I very much mean the Barthelme comparison to be critical. I think Wittgenstein’s personality was not healthy to those around him, interesting as it is to study from a greater distance. The literary Wittgenstein is potentially a couple different topics. I personally am less interested in trying to come up with a Wittgensteinian theory of literature. I don’t find that terribly hopeful (although I don’t forbid others the attempt.) I am interested in trying to solve the riddle of Wittgenstein’s peculiar philosophic personality, which is bound up with his peculiar literary style. I don’t think of this as being a purely biographical puzzle. I think it is a topic that usefully opens up interesting historical questions, about the migrations of German idealism and Romanticism, for example. But I’m not going to try to explain that in a comment. (There’s also more to it than history: how do you write philosophy? That’s a good question.)
Peter, I’m planning a specific go-round with John Gibson about his paper in a couple weeks. It may be that his is the one you are thinking of. (He’s on vacation at the moment but is eager to chat about these things upon his return.) As to the rest of your points: good points. More than a comment’s worth of response can address. I’m about to post a PDF of Martin Stone’s paper, and I think he addresses very well the ‘do literary critics really have to worry about this stuff?’ question. That is, just because they are concerned with ‘meaning’ do they need to be interested in philosophical theories of meaning & etc. (That’s too simple, but that’s in the ballpark. And a very good question to ask.)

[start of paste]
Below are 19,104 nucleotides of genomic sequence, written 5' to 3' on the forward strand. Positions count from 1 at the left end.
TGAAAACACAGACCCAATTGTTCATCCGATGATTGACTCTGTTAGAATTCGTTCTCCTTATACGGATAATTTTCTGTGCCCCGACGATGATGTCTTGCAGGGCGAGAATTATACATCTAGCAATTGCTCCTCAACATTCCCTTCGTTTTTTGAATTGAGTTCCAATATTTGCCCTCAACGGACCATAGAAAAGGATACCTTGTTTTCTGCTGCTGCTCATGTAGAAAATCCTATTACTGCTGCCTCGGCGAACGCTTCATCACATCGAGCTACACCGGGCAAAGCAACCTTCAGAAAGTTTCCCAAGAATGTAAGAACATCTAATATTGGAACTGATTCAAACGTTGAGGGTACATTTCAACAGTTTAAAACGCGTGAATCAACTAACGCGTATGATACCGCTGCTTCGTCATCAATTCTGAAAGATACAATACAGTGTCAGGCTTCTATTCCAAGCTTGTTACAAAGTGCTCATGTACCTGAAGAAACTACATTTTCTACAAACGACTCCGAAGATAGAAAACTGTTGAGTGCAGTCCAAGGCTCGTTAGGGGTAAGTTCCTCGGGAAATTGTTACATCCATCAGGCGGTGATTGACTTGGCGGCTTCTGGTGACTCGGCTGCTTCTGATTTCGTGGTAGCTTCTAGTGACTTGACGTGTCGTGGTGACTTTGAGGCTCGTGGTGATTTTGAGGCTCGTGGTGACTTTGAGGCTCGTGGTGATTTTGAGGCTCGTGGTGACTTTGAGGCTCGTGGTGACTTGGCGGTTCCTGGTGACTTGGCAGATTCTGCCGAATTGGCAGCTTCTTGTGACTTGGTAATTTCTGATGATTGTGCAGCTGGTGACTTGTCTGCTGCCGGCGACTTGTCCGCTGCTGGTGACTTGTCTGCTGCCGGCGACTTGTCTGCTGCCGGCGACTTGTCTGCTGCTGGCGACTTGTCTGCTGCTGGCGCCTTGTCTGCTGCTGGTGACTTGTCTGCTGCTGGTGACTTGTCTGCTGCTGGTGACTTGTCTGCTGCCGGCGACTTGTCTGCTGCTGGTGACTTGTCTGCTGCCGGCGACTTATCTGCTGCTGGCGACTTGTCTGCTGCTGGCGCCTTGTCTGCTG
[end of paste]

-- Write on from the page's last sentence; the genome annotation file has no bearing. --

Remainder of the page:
Let me quote you a bit from Russell’s “Autobiography” - the bit about his forays into fiction writing. He wrote a book called “Nightmares of Eminent Persons”. “They were intended to illustrate the secret fears that beset the great while they sleep.” This bit seems appropriate to your judgment upon Shakespeare: